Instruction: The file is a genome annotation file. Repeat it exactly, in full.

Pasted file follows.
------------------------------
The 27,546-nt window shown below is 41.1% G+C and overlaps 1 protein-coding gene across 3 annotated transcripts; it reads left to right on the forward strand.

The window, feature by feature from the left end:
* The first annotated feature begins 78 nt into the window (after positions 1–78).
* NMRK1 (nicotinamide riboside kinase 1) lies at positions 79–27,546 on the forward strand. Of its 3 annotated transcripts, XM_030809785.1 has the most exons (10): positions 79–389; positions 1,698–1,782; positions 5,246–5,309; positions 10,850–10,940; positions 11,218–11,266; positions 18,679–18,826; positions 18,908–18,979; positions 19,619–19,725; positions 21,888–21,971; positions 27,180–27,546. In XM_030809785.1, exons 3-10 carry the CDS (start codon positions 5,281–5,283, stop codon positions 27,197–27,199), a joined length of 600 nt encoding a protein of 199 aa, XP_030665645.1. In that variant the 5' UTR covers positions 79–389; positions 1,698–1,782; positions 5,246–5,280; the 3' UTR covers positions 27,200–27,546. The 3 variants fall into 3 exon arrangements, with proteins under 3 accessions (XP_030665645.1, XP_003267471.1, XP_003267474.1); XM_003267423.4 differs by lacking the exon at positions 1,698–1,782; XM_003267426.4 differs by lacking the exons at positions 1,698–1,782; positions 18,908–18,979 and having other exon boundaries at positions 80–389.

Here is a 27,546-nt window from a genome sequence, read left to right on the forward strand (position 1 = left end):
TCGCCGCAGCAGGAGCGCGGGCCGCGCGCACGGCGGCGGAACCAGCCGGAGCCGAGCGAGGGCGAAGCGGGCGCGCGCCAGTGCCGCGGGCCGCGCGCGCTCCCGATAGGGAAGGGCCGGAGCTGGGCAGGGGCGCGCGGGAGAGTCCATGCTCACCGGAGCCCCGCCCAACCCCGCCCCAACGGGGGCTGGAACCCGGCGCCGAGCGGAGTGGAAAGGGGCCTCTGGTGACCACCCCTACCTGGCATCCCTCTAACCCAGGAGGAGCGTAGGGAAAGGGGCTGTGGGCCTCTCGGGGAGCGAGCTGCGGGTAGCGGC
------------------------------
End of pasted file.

The 27,546-nt window shown below is 41.1% G+C and overlaps 1 protein-coding gene across 3 annotated transcripts; it reads left to right on the forward strand.

The window, feature by feature from the left end:
* The first annotated feature begins 78 nt into the window (after positions 1–78).
* NMRK1 (nicotinamide riboside kinase 1) lies at positions 79–27,546 on the forward strand. Of its 3 annotated transcripts, XM_030809785.1 has the most exons (10): positions 79–389; positions 1,698–1,782; positions 5,246–5,309; positions 10,850–10,940; positions 11,218–11,266; positions 18,679–18,826; positions 18,908–18,979; positions 19,619–19,725; positions 21,888–21,971; positions 27,180–27,546. In XM_030809785.1, exons 3-10 carry the CDS (start codon positions 5,281–5,283, stop codon positions 27,197–27,199), a joined length of 600 nt encoding a protein of 199 aa, XP_030665645.1. In that variant the 5' UTR covers positions 79–389; positions 1,698–1,782; positions 5,246–5,280; the 3' UTR covers positions 27,200–27,546. The 3 variants fall into 3 exon arrangements, with proteins under 3 accessions (XP_030665645.1, XP_003267471.1, XP_003267474.1); XM_003267423.4 differs by lacking the exon at positions 1,698–1,782; XM_003267426.4 differs by lacking the exons at positions 1,698–1,782; positions 18,908–18,979 and having other exon boundaries at positions 80–389.

Here is a 27,546-nt window from a genome sequence, read left to right on the forward strand (position 1 = left end):
TCGCCGCAGCAGGAGCGCGGGCCGCGCGCACGGCGGCGGAACCAGCCGGAGCCGAGCGAGGGCGAAGCGGGCGCGCGCCAGTGCCGCGGGCCGCGCGCGCTCCCGATAGGGAAGGGCCGGAGCTGGGCAGGGGCGCGCGGGAGAGTCCATGCTCACCGGAGCCCCGCCCAACCCCGCCCCAACGGGGGCTGGAACCCGGCGCCGAGCGGAGTGGAAAGGGGCCTCTGGTGACCACCCCTACCTGGCATCCCTCTAACCCAGGAGGAGCGTAGGGAAAGGGGCTGTGGGCCTCTCGGGGAGCGAGCTGCGGGTAGCGGC